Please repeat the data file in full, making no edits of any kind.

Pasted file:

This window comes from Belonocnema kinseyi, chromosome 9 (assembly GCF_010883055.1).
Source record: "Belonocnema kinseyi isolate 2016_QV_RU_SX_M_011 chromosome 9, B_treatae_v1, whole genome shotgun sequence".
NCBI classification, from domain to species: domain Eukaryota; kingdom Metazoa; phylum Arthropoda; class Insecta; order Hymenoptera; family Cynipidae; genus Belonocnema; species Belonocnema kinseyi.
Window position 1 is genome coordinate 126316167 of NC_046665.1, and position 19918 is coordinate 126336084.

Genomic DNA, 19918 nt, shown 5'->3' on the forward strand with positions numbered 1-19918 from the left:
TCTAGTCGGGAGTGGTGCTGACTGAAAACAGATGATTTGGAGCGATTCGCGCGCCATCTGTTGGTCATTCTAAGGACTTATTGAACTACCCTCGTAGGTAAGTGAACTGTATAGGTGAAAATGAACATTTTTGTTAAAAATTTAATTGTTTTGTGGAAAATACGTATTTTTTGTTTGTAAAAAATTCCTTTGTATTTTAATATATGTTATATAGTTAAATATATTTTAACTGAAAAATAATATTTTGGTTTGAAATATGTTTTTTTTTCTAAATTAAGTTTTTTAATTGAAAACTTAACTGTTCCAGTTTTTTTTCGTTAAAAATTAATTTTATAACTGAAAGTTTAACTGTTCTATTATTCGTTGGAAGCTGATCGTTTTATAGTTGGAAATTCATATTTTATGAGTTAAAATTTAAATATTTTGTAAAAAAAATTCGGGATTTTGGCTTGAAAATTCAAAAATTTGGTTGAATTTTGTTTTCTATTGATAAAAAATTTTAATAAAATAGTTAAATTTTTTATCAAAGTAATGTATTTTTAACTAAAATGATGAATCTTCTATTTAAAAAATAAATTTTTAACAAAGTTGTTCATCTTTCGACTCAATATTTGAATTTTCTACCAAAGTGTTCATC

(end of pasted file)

This window comes from Belonocnema kinseyi, chromosome 9 (assembly GCF_010883055.1).
Source record: "Belonocnema kinseyi isolate 2016_QV_RU_SX_M_011 chromosome 9, B_treatae_v1, whole genome shotgun sequence".
NCBI classification, from domain to species: domain Eukaryota; kingdom Metazoa; phylum Arthropoda; class Insecta; order Hymenoptera; family Cynipidae; genus Belonocnema; species Belonocnema kinseyi.
Window position 1 is genome coordinate 126316167 of NC_046665.1, and position 19918 is coordinate 126336084.

Genomic DNA, 19918 nt, shown 5'->3' on the forward strand with positions numbered 1-19918 from the left:
TCTAGTCGGGAGTGGTGCTGACTGAAAACAGATGATTTGGAGCGATTCGCGCGCCATCTGTTGGTCATTCTAAGGACTTATTGAACTACCCTCGTAGGTAAGTGAACTGTATAGGTGAAAATGAACATTTTTGTTAAAAATTTAATTGTTTTGTGGAAAATACGTATTTTTTGTTTGTAAAAAATTCCTTTGTATTTTAATATATGTTATATAGTTAAATATATTTTAACTGAAAAATAATATTTTGGTTTGAAATATGTTTTTTTTTCTAAATTAAGTTTTTTAATTGAAAACTTAACTGTTCCAGTTTTTTTTCGTTAAAAATTAATTTTATAACTGAAAGTTTAACTGTTCTATTATTCGTTGGAAGCTGATCGTTTTATAGTTGGAAATTCATATTTTATGAGTTAAAATTTAAATATTTTGTAAAAAAAATTCGGGATTTTGGCTTGAAAATTCAAAAATTTGGTTGAATTTTGTTTTCTATTGATAAAAAATTTTAATAAAATAGTTAAATTTTTTATCAAAGTAATGTATTTTTAACTAAAATGATGAATCTTCTATTTAAAAAATAAATTTTTAACAAAGTTGTTCATCTTTCGACTCAATATTTGAATTTTCTACCAAAGTGTTCATC